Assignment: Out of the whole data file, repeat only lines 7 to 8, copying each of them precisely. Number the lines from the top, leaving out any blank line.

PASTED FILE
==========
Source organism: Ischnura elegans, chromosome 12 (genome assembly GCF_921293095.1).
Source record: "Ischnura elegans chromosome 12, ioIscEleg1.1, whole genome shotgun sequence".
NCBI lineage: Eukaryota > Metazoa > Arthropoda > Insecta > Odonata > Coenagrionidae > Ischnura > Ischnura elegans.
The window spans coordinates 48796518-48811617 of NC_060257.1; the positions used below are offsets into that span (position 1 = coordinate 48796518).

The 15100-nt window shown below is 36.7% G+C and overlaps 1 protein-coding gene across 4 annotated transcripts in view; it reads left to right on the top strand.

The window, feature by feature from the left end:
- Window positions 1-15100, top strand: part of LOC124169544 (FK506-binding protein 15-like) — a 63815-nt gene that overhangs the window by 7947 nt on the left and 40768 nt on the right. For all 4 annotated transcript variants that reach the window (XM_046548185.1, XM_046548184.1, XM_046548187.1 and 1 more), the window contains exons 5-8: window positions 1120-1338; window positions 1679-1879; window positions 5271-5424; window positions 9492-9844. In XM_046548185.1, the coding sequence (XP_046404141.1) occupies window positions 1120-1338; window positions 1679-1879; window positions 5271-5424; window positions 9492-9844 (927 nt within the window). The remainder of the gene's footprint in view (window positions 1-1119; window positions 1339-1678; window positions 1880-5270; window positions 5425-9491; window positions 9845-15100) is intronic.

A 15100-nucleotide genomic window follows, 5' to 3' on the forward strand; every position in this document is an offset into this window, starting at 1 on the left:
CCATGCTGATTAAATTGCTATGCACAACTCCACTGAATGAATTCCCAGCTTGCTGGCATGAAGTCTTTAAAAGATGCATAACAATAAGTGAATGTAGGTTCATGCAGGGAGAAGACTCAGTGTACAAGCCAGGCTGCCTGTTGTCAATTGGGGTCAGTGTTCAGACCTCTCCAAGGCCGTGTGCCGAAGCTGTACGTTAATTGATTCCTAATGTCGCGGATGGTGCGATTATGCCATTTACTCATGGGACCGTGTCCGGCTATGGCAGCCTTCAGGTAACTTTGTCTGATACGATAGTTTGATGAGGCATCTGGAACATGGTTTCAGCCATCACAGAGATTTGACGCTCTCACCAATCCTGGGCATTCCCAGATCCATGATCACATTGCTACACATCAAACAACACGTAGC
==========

- Window positions 1-15100, top strand: part of LOC124169544 (FK506-binding protein 15-like) — a 63815-nt gene that overhangs the window by 7947 nt on the left and 40768 nt on the right. For all 4 annotated transcript variants that reach the window (XM_046548185.1, XM_046548184.1, XM_046548187.1 and 1 more), the window contains exons 5-8: window positions 1120-1338; window positions 1679-1879; window positions 5271-5424; window positions 9492-9844. In XM_046548185.1, the coding sequence (XP_046404141.1) occupies window positions 1120-1338; window positions 1679-1879; window positions 5271-5424; window positions 9492-9844 (927 nt within the window). The remainder of the gene's footprint in view (window positions 1-1119; window positions 1339-1678; window positions 1880-5270; window positions 5425-9491; window positions 9845-15100) is intronic.

A 15100-nucleotide genomic window follows, 5' to 3' on the forward strand; every position in this document is an offset into this window, starting at 1 on the left: